On March 25, President Biden announced a $10 billion federal investment to expand access to COVID-19 vaccines and build vaccine confidence in the hardest-hit and highest-risk communities. The program will

  • Expand access to vaccines in underserved communities and provide health care workers services to support COVID-19 prevention and control,
  • Send vaccines directly to local pharmacies and Community Health Centers that disproportionately serve vulnerable populations,
  • Launch hundreds of mobile clinics to meet people where they are, and
  • Set up an equity partnership to vaccinate dialysis patients.

Find further details in the White House Fact Sheet.

The Administration launched the Small and Less Populous Island Economies (SALPIE) Initiative on March 22. The initiative is an economic cooperation framework designed to strengthen U.S. collaboration with island countries and territories in the Caribbean, North Atlantic, and Pacific regions and prioritizes U.S. cooperation with these economies to counter COVID-19 economic challenges and advance longer-term shared interests on climate issues and economic recovery.


Department of Agriculture

Rural Development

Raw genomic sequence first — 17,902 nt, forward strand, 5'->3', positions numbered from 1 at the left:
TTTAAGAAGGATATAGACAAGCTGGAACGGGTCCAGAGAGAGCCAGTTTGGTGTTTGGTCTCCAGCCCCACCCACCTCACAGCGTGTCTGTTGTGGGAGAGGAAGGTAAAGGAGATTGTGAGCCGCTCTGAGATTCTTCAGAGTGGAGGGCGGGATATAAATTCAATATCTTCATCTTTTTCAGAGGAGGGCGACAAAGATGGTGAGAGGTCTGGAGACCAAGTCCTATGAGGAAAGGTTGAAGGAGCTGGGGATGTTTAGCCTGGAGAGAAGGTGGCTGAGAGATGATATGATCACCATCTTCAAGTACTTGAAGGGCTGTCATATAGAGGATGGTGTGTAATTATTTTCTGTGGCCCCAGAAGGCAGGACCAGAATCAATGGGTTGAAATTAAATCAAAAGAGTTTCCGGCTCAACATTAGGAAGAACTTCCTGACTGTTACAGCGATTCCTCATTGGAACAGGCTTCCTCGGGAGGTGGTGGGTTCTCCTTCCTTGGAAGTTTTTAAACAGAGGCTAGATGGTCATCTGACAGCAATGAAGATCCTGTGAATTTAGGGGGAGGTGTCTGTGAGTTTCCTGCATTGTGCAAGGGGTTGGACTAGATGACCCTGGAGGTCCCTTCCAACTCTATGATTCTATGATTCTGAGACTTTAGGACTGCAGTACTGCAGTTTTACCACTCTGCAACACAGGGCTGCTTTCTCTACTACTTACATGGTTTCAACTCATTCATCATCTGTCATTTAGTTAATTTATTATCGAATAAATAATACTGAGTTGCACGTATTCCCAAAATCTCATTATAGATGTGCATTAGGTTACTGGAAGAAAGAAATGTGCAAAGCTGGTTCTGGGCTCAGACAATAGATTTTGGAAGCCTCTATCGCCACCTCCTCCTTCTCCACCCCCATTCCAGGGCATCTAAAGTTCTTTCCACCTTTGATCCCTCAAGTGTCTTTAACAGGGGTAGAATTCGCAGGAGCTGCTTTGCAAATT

Rural Utilities Service officials will host an informational webinar about the recently published ReConnect Regulation. The session will provide an overview of both rounds of ReConnect Program funding, an overview of the ReConnect Regulation, and the open public comment process. The Broadband ReConnect Program furnishes loans and grants to provide funds for the costs of construction, improvement, or acquisition of facilities and equipment needed to provide broadband service in eligible rural areas. Two sessions will be available: March 30 or April 14.


Department of Commerce

Small Business Administration

On March 23, the SBA announced it will increase the maximum amount small businesses and non-profit organizations can borrow through its COVID-19 Economic Injury Disaster Loan (EIDL) program. Starting the week of April 6, 2021, the SBA is raising the loan limit for the COVID-19 EIDL program from 6-months of economic injury with a maximum loan amount of $150,000 to up to 24-months of economic injury with a maximum loan amount of $500,000.


Department of Energy

DOE announced an ambitious new target to cut the cost of solar energy by 60% within the next ten years, in addition to nearly $128 million in funding to lower costs, improve performance, and speed the deployment of solar energy technologies. These investments support the Biden Administration’s climate goals and will pave the way for affordable decarbonization of the energy system and a robust clean energy economy.

Office of Electricity